Halloween is near, and revelers everywhere are looking for appropriate drinks to celebrate with. Recently, I discovered a tasty cinnamon flavored drink called the Flaming Pumpkin Pie. This shooter is simple to make, and perfect to serve to guests during any of the autumn or winter holidays. A typical home bar will already have the four ingredients necessary, so let’s proceed to take a closer look at the Flaming Pumpkin Pie.
The non-flaming version of this drink is sometimes referred to as a Carrot Cake or (erroneously) a Gingerbread Man, but the latter one is an entirely different drink.
Flaming Pumpkin Pie
- ½ oz Kahlúa
- ½ oz Baileys Irish Cream
- Splash of Goldschläger
- Dash of Cinnamon
In a 2 oz shot glass, layer the Kahlúa on the bottom, the Bailey’s Irish Cream in the middle, and splash the Goldschläger or other cinnamon schnapps on top. Some variations of this recipe call for the Kahlúa and Baileys to be shaken with ice and strained, with the Goldschläger still layered on top. Other variations call for Bacardi 151 or white tequila instead of Goldschläger. Whichever variation on the Flaming Pumpkin Pie recipe you use, now is the time to light that top layer of liquor on fire. While the Goldschläger layer burns, sprinkle the cinnamon onto the drink. You should see the fire jump as the cinnamon ignites, and you’ve successfully made the Flaming Pumpkin Pie shot. Extinguish the flames and then chug the drink down. Be careful not to burn yourself on the hot shot glass. Yeouch!
Preparing the Flaming Pumpkin Pie shot for serving should take no more than two minutes, including the time taken to turn it into a flaming shot. The Flaming Pumpkin Pie shot is most commonly seen during the autumn and winter holidays, but many people love it all year round. Something about the way the Kahlúa, Baileys, and Goldschläger combine reminds everyone of what they love most about Thanskgiving and Christmas, the great desserts.
Whenever you prepare flaming drinks, you must exercise caution, or you could end up having an unfortunate incident.
Convincing the Devil To Buy You a Round
Fun facts: The tradition of carving Jack ’o’ lanterns for Halloween comes from an ancient legend of a man who tricked the Devil into buying him a drink! According the story, this drunkard named Stingy Jack wanted to go drinking with the Prince of Darkness, but of course he didn’t want to actually pay their bar tab. He convinced Lucifer to turn himself into a coin so they could pay for their drinks. Jack double-crossed the Devil by putting the coin in his pocket right next to a silver cross, preventing Satan from turning back to his true form. Jack eventually freed the Devil but made him agree not to bother him for ten years. At the end of the decade, the Devil came seeking Jack’s soul, but this time, on the way back to Hell, Jack tricked the Devil into climbing an apple tree and then trapping him there by carving a cross on the tree trunk. Jack agrees to let the Devil go free, but this time Satan must promise that Jack will never serve a single day in Hell. Jack eventually died from alcoholism and tried to enter Heaven, but Heaven refused to take him. Jack then tried to enter Hell, but now the Devil finally delivered Jack his comeuppance and denied him entrance into Hell. Jack was forced by mutual exclusion to wander the earth with a piece of fiery brimstone inserted into a turnip to light his way with. Later on, when Irish immigrants came to the New World and found that pumpkins were easier to carve than turnips, the jack ’o’ lantern we know became part of the Halloween mythology. A different variation of this story is also told where the protagonist is named Wicked John.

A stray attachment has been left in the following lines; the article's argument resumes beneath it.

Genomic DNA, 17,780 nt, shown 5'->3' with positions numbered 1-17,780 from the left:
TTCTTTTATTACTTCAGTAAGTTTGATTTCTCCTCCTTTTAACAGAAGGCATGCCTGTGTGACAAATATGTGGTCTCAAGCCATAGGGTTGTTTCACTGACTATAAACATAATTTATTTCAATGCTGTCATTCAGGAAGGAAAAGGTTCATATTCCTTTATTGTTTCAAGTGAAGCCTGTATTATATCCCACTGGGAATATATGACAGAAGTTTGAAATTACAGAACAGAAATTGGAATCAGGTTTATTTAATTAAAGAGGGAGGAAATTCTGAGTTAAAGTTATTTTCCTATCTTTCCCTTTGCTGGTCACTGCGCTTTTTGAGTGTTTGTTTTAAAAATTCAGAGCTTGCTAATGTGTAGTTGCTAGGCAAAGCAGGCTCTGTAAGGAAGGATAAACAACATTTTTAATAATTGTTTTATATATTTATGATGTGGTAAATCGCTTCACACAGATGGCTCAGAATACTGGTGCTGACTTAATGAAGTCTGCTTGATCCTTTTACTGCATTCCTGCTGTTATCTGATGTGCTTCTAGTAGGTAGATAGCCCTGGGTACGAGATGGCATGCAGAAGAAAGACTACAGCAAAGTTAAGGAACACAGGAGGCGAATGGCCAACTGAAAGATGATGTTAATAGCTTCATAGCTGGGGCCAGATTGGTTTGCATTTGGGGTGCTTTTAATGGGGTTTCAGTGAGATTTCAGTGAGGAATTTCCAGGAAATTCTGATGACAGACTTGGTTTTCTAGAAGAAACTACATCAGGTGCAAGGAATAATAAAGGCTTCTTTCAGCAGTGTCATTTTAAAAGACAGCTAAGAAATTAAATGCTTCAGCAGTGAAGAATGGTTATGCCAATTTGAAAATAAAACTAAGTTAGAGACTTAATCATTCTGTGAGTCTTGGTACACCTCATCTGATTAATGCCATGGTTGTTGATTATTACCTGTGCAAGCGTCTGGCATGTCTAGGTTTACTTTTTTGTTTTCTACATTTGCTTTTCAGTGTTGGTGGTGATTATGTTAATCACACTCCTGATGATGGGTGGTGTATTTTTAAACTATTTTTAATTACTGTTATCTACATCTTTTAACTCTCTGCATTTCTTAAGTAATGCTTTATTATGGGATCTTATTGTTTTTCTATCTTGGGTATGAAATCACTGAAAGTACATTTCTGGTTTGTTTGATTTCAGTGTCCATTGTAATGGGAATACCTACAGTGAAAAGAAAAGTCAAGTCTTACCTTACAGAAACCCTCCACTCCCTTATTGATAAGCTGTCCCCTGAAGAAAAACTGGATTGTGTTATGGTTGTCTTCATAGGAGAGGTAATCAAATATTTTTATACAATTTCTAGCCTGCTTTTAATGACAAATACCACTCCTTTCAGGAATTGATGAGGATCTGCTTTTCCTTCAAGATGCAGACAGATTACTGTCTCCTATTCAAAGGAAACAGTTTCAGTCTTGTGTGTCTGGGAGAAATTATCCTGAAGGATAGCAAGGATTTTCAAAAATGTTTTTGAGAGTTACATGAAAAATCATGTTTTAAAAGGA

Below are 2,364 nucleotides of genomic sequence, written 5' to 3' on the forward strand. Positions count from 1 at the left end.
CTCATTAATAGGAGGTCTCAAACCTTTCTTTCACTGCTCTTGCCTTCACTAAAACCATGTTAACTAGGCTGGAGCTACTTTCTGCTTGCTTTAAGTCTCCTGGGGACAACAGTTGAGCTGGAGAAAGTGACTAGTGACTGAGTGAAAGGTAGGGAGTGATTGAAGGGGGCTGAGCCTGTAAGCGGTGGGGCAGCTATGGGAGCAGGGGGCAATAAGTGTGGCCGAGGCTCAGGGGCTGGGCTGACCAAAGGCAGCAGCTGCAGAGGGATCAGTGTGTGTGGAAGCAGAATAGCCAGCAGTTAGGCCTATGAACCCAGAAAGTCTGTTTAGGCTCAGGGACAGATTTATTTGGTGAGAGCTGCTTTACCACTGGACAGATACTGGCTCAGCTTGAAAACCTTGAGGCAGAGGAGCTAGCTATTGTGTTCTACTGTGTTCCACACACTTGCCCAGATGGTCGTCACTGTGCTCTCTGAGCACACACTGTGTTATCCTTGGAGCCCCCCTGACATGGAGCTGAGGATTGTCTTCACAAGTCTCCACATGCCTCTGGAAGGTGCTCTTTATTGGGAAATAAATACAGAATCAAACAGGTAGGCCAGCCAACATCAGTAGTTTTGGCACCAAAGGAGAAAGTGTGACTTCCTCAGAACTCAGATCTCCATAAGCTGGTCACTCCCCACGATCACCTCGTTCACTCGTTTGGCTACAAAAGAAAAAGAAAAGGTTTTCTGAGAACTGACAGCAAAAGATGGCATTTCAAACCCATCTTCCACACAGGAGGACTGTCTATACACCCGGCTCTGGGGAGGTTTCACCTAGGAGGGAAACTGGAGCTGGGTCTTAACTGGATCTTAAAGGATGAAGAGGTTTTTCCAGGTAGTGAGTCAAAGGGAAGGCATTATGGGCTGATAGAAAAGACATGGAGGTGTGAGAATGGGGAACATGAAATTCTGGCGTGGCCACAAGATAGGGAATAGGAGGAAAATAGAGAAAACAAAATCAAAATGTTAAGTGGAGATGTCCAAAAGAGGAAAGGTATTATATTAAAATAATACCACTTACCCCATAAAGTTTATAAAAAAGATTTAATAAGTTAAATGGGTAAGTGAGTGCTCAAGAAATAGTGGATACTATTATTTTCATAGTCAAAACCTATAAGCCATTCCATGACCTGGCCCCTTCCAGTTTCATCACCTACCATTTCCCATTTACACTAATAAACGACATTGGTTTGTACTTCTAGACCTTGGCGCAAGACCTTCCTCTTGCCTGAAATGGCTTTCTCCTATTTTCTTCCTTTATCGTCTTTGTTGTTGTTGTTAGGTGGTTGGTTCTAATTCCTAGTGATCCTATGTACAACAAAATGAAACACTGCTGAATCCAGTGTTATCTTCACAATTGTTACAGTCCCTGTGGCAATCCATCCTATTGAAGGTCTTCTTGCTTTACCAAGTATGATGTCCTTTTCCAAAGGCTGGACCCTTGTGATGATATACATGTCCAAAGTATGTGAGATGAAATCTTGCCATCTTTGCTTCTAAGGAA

The burning coal from the legend is analogous to the flame of the mixed drink. The drink tastes like pumpkin pie, like the pumpkins we carve for Halloween. See how I tied that all together? If you think this drink is pretty good, you should check out our recipe for Pumpkin Pie Martini. The Kahlúa is a common ingredient, but otherwise they are two completely different but delicious drinks perfect for autumn.